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The Book of Susan A Novel   By: (1879-1933)

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First Page:

THE

BOOK OF SUSAN

A Novel

BY LEE WILSON DODD

[Illustration]

" Though she track the wilds, Though she breast the crags, Choosing no path Her kirtle tears not, Her ankles gleam, Her sandals are silver. "

NEW YORK E. P. DUTTON & COMPANY 681 FIFTH AVENUE

COPYRIGHT, 1920, BY E. P. DUTTON & COMPANY

All Rights Reserved

First printing April, 1920 Second printing April, 1920 Third printing June, 1920 Fourth printing June, 1920 Fifth printing July, 1920 Sixth printing July, 1920 Seventh printing August, 1920 Eighth printing August, 1920 Ninth printing August, 1920 Tenth printing August, 1920 Eleventh printing August, 1920 Twelfth printing August, 1920

Printed in the United States of America

JOSEPHI FRATRIBUS

NON QUOD VOLUI SED QUOD POTUI

CONTENTS

PAGE THE FIRST CHAPTER 1 THE SECOND CHAPTER 24 THE THIRD CHAPTER 62 THE FOURTH CHAPTER 131 THE FIFTH CHAPTER 153 THE SIXTH CHAPTER 221 THE LAST CHAPTER 238

THE BOOK OF SUSAN

THE FIRST CHAPTER

I

IT happens that I twice saw Susan's mother, one of those soiled rags of humanity used by careless husbands for wiping their boots; but Susan does not remember her. John Stuart Mill studied Greek at three, and there is a Russian author who recalls being weaned as the first of his many bitter experiences. Either Susan's mental life did not waken so early or the record has faded. She remembers only the consolate husband, her father; remembers him only too well. The backs of his square, angry looking hands were covered with an unpleasant growth of reddish bristles; his nostrils were hairy, too, and seemed formed by Nature solely for the purpose of snorting with wrath. It must not be held against Susan that she never loved her father; he was not created to inspire the softer emotions. Nor am I altogether certain just why he was created at all.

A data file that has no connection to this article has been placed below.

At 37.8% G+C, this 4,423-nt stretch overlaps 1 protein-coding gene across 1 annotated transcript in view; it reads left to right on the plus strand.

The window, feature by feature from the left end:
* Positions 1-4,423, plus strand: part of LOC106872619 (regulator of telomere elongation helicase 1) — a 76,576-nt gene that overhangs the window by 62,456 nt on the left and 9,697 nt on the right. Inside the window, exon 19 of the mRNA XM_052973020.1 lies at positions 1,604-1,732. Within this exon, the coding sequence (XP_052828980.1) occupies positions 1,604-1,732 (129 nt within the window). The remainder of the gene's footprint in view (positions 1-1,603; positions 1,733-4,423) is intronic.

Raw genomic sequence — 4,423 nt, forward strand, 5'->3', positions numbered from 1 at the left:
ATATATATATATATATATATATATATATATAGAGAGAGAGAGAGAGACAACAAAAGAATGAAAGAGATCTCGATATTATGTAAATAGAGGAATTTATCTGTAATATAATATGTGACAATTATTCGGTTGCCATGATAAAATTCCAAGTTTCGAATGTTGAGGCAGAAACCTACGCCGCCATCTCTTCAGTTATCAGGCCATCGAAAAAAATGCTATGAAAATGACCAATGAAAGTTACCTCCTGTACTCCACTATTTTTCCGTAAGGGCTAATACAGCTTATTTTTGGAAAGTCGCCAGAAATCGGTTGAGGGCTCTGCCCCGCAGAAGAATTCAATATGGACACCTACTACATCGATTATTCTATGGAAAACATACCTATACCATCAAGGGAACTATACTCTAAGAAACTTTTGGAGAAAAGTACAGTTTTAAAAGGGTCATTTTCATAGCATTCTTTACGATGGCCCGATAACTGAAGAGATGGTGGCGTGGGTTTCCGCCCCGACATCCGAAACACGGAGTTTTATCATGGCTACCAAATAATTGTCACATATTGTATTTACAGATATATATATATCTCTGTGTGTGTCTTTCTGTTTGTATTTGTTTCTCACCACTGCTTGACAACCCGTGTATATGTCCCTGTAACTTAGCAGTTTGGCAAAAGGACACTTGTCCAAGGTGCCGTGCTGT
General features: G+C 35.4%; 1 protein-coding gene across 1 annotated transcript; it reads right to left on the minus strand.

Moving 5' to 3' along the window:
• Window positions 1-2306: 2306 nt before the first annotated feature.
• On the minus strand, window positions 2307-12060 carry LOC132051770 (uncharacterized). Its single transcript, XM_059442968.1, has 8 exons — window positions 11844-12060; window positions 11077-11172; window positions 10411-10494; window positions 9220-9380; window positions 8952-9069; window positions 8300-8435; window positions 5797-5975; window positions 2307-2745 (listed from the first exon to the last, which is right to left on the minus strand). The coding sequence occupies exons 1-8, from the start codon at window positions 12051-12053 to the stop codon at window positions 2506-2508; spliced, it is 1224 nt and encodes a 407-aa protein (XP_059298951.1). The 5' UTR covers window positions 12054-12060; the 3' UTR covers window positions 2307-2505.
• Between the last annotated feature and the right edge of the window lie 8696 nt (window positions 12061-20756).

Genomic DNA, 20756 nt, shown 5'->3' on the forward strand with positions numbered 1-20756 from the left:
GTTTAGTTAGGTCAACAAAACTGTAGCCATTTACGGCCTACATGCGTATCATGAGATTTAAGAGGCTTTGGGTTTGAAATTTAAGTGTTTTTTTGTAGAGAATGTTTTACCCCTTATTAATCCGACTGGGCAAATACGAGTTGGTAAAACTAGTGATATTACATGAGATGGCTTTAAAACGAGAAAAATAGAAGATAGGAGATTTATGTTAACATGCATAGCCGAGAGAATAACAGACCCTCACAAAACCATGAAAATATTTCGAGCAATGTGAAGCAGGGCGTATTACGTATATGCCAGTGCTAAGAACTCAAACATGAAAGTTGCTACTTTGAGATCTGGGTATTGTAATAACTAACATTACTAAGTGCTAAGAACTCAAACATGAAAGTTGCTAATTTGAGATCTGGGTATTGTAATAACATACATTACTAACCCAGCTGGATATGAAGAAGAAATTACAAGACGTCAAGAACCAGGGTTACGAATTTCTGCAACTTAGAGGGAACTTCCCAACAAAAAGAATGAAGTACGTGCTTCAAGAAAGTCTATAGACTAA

Nevertheless, Robert Blake was in his soberer hours say, from Tuesdays to Fridays an expert mechanic, thoroughly conversant with the interior lack of economy of most makes of automobiles. He had charge of the repair department of the Eureka Garage, New Haven, where my not too robust touring car of those primitive days spent, during the spring of 1907, many weeks of interesting and expensive invalidism. I forget how many major operations it underwent.

It was not at the Eureka Garage, however, that I first met Bob Blake. Nine years before I there found him again, I had defended him in court as it happens, successfully on a charge of assault with intent to kill. That was almost my first case, and not far thank heaven from my last. Bob's defense, I remember, was assigned to me by a judge who had once borrowed fifty dollars from my father, which he never repaid; at least, not in cash. There are more convenient methods. True, my father was no longer living at the time I was appointed to defend Bob; but that is a detail.

Susan was then four years old. I can't say I recall her, if I even laid eyes on her. But Mrs. Bob appeared as a witness, at my request it was all but her final appearance, poor woman; she died of an embolism within a week and I remember she told the court that a kinder husband and father than Bob had never existed. I remember, too, that the court pursed its lips and the gentlemen of the jury grinned approvingly, for Mrs. Bob could not easily conceal something very like the remains of a purple eye, which she attributed to hearing a suspicious noise one night down cellar, a sort of squeaking noise, and to falling over the cat on her tour of investigation with various circumstantial minutiƦ of no present importance... Continue reading book >>




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